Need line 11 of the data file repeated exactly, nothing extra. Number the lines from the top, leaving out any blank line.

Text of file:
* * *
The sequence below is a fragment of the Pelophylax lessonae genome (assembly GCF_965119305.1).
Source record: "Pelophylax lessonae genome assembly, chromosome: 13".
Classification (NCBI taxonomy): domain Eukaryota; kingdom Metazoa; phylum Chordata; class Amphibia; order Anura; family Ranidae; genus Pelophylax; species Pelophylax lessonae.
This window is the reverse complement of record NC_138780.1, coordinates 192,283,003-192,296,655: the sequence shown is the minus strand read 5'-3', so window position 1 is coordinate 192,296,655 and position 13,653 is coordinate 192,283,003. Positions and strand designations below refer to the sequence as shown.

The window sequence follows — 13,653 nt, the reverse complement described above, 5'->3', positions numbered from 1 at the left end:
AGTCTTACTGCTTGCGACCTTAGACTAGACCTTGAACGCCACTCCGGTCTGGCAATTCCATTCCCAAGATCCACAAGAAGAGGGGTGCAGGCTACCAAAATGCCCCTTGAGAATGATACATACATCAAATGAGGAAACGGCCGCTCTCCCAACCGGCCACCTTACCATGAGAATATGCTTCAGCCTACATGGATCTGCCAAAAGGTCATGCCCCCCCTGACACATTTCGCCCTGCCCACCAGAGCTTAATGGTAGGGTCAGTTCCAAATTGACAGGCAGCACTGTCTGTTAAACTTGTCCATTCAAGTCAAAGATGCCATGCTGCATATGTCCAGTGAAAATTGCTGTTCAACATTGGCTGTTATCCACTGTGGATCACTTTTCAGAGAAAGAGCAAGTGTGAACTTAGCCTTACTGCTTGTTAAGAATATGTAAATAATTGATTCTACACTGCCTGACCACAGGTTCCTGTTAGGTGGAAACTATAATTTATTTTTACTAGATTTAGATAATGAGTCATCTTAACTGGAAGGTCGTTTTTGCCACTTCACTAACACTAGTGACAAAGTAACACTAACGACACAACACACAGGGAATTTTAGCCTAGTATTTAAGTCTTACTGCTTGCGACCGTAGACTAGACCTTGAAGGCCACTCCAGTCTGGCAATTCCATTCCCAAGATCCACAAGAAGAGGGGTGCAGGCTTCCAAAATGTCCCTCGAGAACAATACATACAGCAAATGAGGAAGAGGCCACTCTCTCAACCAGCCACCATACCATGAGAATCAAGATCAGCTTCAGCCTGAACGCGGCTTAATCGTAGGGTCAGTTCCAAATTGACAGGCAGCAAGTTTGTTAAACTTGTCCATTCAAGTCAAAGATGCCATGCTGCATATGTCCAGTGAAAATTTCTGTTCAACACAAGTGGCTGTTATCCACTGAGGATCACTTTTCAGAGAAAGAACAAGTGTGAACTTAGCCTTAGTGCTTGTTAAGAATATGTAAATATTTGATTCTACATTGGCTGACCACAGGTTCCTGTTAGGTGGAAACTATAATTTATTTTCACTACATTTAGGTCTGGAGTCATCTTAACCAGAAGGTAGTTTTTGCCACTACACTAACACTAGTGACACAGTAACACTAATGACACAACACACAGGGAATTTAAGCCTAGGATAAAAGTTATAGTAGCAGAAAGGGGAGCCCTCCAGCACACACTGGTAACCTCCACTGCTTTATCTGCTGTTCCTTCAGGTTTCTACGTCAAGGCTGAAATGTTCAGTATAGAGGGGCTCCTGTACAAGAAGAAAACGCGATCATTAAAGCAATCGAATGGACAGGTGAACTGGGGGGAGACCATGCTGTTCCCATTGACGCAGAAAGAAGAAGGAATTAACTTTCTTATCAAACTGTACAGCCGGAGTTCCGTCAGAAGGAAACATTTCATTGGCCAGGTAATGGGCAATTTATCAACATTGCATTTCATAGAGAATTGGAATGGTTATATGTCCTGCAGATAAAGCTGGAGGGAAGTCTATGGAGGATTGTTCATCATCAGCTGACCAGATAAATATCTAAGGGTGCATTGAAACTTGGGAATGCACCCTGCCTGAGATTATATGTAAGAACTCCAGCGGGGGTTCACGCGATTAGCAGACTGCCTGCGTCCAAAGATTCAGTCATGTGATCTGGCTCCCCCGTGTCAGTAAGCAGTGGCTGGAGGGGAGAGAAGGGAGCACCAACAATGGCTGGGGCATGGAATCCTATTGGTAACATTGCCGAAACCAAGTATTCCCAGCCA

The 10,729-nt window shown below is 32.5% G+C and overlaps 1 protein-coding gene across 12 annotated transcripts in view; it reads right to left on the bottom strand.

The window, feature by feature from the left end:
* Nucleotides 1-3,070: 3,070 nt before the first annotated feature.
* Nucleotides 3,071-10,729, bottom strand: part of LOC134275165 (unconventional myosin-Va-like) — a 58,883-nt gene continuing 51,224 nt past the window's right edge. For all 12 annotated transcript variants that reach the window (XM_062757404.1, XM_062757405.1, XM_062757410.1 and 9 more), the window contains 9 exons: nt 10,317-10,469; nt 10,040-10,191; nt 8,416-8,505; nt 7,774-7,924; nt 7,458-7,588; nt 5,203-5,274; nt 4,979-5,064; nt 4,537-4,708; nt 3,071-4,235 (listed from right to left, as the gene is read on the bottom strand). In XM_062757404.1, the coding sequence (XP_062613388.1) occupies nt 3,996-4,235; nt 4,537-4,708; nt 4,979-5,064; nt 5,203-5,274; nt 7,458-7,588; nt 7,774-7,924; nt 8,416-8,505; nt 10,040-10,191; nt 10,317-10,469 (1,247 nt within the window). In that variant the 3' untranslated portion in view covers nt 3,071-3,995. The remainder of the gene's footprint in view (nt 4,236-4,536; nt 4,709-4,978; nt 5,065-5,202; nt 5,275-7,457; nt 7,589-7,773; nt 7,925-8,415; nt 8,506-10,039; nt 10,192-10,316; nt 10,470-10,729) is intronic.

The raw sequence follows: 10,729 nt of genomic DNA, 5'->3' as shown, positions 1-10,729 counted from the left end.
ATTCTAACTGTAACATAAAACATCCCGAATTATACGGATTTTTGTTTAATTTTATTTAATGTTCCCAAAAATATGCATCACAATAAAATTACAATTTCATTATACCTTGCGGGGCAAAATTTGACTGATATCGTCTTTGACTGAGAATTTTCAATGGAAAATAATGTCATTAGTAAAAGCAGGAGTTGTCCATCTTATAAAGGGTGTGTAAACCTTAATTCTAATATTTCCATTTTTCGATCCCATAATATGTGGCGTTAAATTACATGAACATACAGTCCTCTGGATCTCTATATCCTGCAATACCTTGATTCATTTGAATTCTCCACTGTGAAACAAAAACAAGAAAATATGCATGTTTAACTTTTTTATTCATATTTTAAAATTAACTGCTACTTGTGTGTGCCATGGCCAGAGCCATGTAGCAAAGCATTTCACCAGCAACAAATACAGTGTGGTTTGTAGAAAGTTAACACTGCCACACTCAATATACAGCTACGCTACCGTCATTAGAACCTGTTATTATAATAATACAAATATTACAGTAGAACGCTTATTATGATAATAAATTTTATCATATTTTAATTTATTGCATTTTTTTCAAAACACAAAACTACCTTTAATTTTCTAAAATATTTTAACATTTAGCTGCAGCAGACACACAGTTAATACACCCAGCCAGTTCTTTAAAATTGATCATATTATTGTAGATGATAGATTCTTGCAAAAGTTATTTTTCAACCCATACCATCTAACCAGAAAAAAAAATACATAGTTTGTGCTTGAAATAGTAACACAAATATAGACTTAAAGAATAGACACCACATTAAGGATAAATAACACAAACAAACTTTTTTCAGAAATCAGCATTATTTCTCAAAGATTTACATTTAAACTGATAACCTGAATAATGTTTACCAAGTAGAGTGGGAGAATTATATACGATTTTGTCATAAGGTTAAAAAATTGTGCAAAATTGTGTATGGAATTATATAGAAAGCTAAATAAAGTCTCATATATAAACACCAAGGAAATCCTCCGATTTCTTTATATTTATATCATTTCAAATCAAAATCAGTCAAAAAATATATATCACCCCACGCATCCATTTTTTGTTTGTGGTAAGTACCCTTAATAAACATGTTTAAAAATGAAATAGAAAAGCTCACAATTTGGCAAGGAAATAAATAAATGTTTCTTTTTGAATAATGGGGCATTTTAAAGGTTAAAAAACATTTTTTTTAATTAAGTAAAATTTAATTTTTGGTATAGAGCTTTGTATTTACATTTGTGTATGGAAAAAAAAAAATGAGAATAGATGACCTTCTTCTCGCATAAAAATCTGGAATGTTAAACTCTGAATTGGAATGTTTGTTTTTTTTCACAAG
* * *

The raw sequence follows: 10,729 nt of genomic DNA, 5'->3' as shown, positions 1-10,729 counted from the left end.